Pretenders were formed in 1978 with singer Chrissie Hynde on vocals, Pete Farndon on bass, James Honeyman-Scott on guitar and Martin Chambers on drums. They released two LP’s, Pretenders – which charted at #1 in the UK and #9 in the States - and Pretenders II, and one EP, Extended Play. The band enjoyed worldwide chart success with singles including Stop Your Sobbing, Kid, Brass In Pocket, Talk of The Town and I Go To Sleep. The band was constantly on the road and enjoyed heavy MTV rotation.

In 1982 they were dealt a difficult year: a parting of ways with Pete Farndon being swiftly followed by the death of James Honeyman-Scott. Pete’s death came a year later.

Subsequently the band’s line-up remained fluid and the band went on to release the albums Learning to Crawl, Get Close and Packed! between 1984 and 1990.

After a 4-year hiatus came the band’s next release Last of the Independents, followed in 1995 by Isle of View, a live acoustic album recorded over two nights in London with the Duke String Quartet.

1999 saw the release of Viva El Amor, the last album to be released on longtime label Warner Records, and their next album Loose Screw was released on Artemis Records in 2002.

Neil Young inducted the Pretenders into the Rock and Roll Hall of Fame in 2005, and their next release, Break Up The Concrete, came in 2008.

The band have toured the world and performed in front of over 4 million people. Pretenders continue to play together.

Featured Loudini Artists:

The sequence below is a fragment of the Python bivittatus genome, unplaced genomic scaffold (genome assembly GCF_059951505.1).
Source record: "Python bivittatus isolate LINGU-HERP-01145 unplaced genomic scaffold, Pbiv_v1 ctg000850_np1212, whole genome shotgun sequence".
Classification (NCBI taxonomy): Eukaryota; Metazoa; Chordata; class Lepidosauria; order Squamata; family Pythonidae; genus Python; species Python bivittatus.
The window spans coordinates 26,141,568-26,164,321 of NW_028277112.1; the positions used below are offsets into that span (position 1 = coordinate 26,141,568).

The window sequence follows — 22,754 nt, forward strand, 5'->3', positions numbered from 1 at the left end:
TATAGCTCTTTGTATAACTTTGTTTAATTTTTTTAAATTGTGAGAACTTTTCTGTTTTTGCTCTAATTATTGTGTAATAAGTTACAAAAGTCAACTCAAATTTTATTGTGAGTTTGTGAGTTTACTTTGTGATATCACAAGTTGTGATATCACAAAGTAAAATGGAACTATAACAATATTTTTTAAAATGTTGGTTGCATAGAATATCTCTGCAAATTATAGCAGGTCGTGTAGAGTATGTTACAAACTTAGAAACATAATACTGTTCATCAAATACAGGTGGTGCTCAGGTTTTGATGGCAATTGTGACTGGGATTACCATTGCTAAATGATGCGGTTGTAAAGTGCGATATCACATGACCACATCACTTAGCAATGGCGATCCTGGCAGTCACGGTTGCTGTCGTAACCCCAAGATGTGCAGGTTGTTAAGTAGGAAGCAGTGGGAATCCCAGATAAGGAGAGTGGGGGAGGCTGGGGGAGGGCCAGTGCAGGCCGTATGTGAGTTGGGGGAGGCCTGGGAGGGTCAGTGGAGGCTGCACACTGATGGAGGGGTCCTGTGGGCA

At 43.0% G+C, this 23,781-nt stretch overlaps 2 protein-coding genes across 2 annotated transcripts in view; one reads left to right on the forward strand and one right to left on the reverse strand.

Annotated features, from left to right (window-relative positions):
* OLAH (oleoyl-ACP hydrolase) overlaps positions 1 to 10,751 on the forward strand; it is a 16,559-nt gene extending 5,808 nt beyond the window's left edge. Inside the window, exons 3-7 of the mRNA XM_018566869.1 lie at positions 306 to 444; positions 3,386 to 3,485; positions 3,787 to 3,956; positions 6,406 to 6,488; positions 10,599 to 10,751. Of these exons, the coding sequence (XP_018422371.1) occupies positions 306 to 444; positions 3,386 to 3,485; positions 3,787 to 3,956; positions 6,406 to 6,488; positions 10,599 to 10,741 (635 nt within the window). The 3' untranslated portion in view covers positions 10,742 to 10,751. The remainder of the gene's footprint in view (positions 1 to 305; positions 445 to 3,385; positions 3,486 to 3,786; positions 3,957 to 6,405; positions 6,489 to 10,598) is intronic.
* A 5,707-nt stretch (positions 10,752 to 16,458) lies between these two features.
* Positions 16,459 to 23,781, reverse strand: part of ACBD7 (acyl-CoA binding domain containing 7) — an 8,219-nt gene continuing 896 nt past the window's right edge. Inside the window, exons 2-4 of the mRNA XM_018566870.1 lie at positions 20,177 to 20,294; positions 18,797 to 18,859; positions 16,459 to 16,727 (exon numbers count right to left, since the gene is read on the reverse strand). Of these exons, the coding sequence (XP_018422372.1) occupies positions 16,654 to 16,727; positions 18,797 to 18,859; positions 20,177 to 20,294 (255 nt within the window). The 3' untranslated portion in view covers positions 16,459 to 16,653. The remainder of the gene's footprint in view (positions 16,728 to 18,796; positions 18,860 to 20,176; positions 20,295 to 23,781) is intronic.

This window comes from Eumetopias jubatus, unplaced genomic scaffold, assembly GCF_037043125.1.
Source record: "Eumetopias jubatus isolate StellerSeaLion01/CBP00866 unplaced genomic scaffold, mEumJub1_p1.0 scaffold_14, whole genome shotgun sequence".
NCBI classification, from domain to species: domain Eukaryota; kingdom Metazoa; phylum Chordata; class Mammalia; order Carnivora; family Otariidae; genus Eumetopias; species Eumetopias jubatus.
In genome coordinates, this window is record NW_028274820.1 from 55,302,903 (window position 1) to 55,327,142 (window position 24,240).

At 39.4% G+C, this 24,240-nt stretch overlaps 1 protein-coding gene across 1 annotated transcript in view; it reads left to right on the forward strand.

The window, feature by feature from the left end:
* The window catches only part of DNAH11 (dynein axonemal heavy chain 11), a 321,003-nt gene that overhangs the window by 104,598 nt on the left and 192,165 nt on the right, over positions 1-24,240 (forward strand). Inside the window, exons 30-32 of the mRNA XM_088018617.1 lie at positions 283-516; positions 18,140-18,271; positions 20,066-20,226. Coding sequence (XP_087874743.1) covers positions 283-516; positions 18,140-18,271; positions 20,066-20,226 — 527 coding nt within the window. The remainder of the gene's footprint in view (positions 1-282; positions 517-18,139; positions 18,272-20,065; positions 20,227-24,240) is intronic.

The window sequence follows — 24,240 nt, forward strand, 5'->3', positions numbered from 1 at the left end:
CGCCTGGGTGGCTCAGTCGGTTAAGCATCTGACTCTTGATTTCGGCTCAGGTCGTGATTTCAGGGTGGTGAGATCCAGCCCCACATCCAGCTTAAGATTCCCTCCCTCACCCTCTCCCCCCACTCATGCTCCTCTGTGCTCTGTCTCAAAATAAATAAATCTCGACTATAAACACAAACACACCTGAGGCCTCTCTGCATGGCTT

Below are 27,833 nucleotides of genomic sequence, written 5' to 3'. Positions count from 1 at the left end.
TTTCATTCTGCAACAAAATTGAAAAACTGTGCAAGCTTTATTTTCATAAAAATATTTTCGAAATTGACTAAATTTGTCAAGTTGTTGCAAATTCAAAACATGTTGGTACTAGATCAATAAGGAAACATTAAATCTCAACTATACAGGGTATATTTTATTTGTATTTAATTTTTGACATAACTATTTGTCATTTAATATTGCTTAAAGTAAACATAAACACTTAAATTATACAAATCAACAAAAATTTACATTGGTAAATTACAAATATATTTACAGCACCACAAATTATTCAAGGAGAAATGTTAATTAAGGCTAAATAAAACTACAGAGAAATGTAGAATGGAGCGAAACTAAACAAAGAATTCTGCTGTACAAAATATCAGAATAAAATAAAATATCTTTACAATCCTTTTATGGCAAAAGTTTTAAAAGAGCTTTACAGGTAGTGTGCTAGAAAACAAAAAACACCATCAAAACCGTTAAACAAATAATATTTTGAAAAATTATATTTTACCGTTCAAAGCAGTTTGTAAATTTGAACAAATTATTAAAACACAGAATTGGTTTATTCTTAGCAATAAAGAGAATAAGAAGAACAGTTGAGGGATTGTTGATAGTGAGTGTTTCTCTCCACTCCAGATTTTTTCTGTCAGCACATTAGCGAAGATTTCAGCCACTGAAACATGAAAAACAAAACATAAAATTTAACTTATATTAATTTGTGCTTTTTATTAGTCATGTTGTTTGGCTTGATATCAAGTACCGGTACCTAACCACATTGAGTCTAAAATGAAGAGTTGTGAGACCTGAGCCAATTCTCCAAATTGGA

Deb Callahan

Philadelphia’s blues and soul drenched vocalist and songwriter Deb Callahan grew up in the Boston area but has been a mainstay on the mid-Atlantic music scene since the late 90’s.  During this time she has gained a reputation for writing creative blues, soul and roots influenced original music and using her powerful, expressive voice to deliver an exciting live show. Her 2002 debut CD “If the Blues Had Wings” was featured as the hot debut in the October/November 2004 issue of Blues Revue Magazine.  Blues Revue referred to her as the next Bonnie Raitt and raved “Philly’s Deb Callahan has the pipes, the songs and the raw talent to graduate to the next level”.

Deb released her 5th CD “Sweet Soul” Sept 1, 2015 on Blue Pearl Records. The CD, produced by renowned producer and drummer Tony Braunagel, was recorded at Ultratone Studios in Los Angeles, CA. Deb and guitar player Allen James  traveled to Los Angeles in February 2015 to record the tracks with an all star studio line-up including Johnny Lee Schell, engineering and slide guitar, Mike Finnigan on keyboards, Reggie McBride on bass, Braunagel on drums and James on guitar. This group of LA musicians have recorded and toured with performers such as Etta James, Bonnie Raitt and Taj Mahal so it was a truly wonderful experience to play with and learn from each one.